It’s the FINAL Friday of the year. It’s the FINAL Georgia Public Policy Foundation Friday Facts of 2017. And, it’s the FINAL time you’ll see Kelly McCutchen sign off on the Friday Facts.
After being at the Georgia Public Policy Foundation since 1993 (the past seven years at its helm), he’s moving on to become executive director of HINRI. He will continue as a Senior Fellow at the Foundation. As you say goodbye to 2017, feel free to send a farewell note to Kelly at .
As you say goodbye to 2017, please consider making a final, year-end tax-deductible contribution to the Georgia Public Policy Foundation. We refuse to solicit or accept government funds or grants (i.e. taxpayer money), so it is support from individuals like you making our work possible. Your contribution is a long-term investment in the future of Georgia. Unlike a political contribution, your donation to the Foundation, a 501(c)(3) non-profit organization, is tax-deductible and private. And if you contribute by year’s end, it’s deductible from your 2017 taxes!
In today’s Friday Facts, we’re ending the year celebrating the positive in 2017!
Quotes of note
“I have never understood why it is ‘greed’ to want to keep the money you have earned but not greed to want to take somebody else’s money.” – Thomas Sowell
“Let us animate and encourage each other. … A Freeman contending for Liberty on his own ground is superior to any slavish mercenary on earth.” – George Washington
The individual mandate’s penalties under the Affordable Care Act will be eliminated in 2019, under the tax reform legislation approved before Christmas. This effectively eliminates the ObamaCare mandate that individuals enroll in a health care plan.
There were 46 new drugs approved by the Food and Drug Administration in 2017, the most in at least a decade. Source: StatNews.com
Cancer deaths have dropped by 25 percent in the United States since 1991, saving more than 2 million lives, Time magazine reported. Breast cancer deaths have fallen by 39 percent, saving the lives of 322,600 women.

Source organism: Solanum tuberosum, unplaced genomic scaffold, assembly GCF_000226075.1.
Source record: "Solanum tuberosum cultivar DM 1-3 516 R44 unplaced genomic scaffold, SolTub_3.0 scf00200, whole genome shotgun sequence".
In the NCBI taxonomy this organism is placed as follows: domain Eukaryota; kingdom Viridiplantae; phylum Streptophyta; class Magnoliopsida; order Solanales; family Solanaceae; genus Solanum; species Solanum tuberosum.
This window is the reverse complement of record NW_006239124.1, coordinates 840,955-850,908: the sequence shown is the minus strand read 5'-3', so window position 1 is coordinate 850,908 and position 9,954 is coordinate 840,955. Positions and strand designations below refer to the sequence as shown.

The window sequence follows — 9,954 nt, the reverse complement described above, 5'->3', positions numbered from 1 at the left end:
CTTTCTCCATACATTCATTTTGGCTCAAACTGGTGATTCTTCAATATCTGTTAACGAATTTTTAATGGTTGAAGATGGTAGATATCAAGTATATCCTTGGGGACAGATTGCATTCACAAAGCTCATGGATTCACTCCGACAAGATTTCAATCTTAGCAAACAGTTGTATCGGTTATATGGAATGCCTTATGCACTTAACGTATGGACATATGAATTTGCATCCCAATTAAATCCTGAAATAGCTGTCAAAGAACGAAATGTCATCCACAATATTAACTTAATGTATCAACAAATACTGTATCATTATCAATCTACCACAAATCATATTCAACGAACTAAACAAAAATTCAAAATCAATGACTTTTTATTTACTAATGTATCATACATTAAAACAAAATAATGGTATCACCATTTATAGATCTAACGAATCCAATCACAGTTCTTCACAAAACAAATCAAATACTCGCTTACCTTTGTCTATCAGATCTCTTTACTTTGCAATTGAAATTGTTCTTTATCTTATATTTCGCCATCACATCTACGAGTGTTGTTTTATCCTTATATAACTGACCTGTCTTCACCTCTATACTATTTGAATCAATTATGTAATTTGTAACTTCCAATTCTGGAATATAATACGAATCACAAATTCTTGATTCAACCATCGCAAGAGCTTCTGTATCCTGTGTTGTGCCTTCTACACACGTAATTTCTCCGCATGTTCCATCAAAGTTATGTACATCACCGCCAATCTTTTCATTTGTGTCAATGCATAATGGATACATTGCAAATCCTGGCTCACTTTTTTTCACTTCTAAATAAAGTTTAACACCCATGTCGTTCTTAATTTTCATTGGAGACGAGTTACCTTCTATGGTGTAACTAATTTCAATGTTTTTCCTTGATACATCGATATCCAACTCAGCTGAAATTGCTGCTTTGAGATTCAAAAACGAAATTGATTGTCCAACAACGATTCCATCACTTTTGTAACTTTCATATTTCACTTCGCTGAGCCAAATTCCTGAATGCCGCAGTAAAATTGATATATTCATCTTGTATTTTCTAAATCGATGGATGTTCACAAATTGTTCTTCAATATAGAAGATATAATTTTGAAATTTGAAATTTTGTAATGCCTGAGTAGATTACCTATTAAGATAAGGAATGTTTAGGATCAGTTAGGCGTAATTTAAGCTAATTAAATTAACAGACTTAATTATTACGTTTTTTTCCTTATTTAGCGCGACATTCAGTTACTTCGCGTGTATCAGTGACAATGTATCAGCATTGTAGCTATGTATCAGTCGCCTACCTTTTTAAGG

AIDS deaths have dropped by half since 2005, according to UNAIDS, which revealed in July that for the first time in history, half of all people on the planet with HIV are now getting treatment. Source: Science magazine
For cholera, one of humanity’s greatest-ever killers, researchers unveiled a single-dose oral vaccine that’s cheap and effective enough to end the bacterial infection, which is spread by contaminated water or food. Source: Science Daily
Energy and environment
The ozone hole over Antarctica shrank in 2017 to its smallest size since 1988, the year Bobby McFerrin topped the charts with “Don’t Worry Be Happy.” Source: CNET
Electricity has arrived for nearly 1.2 billion people in just the past 16 years, according to the International Energy Agency.
Water use in the United States is about the same as it was back in 1970, even though the population has increased by almost 50 percent since then, according to the USGS Water Science School. This happened while agriculture, hydroelectric energy and industry grew, too.
Air quality, too, has improved even as the population grew, according to the Environmental Protection Agency. Since 1990, carbon monoxide emissions are down 77 percent, lead in the air is down 99 percent, total nitrogen dioxide is down over 50 percent, particulate matter emissions are down on average about 44 percent; sulfur dioxide is down 85 percent, and ozone is down 22 percent.
The nation’s tree cover is growing. There are more 9 billion more cubic feet of trees in the United States than there were in 1953. That’s 50 percent more than just 60 years ago, according to the U.S. Forest Service.
U.S. energy development has been revitalized with President Trump’s withdrawal from the Paris accord and approval of the Keystone XL pipeline and opening the Arctic National Wildlife Refuge to exploration. As Marc Thiessen wrote in The Washington Post, “After George W. Bush pulled out of the disastrous Kyoto treaty, U.S. emissions went down faster than much of Europe. The same will be true for Trump’s departure from the Paris accord.”